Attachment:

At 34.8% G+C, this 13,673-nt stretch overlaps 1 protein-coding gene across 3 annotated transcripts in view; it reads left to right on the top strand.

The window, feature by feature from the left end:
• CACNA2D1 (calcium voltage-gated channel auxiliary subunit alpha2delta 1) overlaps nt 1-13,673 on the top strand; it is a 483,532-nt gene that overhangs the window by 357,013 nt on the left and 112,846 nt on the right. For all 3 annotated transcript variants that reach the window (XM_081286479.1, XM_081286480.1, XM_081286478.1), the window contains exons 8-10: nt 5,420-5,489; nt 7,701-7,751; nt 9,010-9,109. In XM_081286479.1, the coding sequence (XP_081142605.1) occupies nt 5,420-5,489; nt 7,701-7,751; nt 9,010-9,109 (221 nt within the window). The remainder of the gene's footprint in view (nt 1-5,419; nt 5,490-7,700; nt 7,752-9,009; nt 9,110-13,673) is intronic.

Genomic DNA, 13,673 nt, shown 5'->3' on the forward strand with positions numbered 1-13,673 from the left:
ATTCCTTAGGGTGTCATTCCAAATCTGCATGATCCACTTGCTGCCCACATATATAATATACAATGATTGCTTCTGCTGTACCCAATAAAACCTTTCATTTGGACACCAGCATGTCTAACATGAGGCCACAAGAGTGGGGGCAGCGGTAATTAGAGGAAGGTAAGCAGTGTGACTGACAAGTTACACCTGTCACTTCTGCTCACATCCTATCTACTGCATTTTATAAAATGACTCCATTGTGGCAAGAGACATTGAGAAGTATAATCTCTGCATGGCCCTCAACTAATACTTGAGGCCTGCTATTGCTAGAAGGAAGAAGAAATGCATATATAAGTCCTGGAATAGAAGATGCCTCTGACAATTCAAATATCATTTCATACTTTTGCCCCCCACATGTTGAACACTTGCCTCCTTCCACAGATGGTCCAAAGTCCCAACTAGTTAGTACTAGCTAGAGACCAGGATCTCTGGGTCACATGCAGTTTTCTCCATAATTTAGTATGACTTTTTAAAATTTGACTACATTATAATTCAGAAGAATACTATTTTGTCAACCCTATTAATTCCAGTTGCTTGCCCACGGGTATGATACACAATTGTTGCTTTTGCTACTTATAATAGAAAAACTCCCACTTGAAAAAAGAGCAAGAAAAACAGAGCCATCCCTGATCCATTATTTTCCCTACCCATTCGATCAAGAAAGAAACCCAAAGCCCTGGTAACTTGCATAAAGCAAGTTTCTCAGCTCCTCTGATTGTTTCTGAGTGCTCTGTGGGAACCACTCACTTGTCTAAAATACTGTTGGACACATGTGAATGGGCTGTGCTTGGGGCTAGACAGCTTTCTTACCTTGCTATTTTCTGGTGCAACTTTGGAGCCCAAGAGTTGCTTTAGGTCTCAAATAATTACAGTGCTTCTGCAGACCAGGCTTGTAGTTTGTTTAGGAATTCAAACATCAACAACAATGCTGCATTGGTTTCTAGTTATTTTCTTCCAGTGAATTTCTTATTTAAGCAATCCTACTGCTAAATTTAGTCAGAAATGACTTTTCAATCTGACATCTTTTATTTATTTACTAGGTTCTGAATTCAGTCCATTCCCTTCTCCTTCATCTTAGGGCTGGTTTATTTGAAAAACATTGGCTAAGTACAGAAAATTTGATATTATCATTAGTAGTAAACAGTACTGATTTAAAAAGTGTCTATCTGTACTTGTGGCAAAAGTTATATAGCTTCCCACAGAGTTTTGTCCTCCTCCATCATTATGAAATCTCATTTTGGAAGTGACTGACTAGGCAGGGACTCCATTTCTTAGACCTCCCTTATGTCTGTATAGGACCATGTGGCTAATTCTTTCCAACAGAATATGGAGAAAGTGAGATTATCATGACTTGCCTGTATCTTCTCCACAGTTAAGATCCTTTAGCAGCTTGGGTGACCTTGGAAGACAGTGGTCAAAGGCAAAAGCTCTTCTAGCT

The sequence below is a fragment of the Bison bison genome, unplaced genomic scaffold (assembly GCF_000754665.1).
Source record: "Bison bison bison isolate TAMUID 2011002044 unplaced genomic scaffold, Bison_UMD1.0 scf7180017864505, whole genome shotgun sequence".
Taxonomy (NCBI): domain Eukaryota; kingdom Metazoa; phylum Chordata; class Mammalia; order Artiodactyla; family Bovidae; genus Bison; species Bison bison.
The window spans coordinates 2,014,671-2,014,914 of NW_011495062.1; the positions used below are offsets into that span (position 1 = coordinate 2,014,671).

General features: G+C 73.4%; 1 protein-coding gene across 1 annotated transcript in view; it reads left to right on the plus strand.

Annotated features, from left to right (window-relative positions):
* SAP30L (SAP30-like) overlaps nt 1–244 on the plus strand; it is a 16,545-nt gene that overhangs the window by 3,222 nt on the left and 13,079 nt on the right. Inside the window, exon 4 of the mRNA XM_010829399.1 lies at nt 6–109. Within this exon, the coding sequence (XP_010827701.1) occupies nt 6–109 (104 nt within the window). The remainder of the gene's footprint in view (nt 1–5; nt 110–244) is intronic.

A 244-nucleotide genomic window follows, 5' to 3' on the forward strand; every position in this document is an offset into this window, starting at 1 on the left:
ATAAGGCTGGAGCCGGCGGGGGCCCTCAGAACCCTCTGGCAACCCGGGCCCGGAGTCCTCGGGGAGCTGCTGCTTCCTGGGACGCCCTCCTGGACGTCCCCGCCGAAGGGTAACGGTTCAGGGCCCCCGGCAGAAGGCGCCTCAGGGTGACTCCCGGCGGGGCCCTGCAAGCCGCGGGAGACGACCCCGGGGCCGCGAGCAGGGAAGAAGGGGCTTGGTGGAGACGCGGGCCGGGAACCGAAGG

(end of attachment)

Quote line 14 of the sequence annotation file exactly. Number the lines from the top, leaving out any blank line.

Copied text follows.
ATAAGGCTGGAGCCGGCGGGGGCCCTCAGAACCCTCTGGCAACCCGGGCCCGGAGTCCTCGGGGAGCTGCTGCTTCCTGGGACGCCCTCCTGGACGTCCCCGCCGAAGGGTAACGGTTCAGGGCCCCCGGCAGAAGGCGCCTCAGGGTGACTCCCGGCGGGGCCCTGCAAGCCGCGGGAGACGACCCCGGGGCCGCGAGCAGGGAAGAAGGGGCTTGGTGGAGACGCGGGCCGGGAACCGAAGG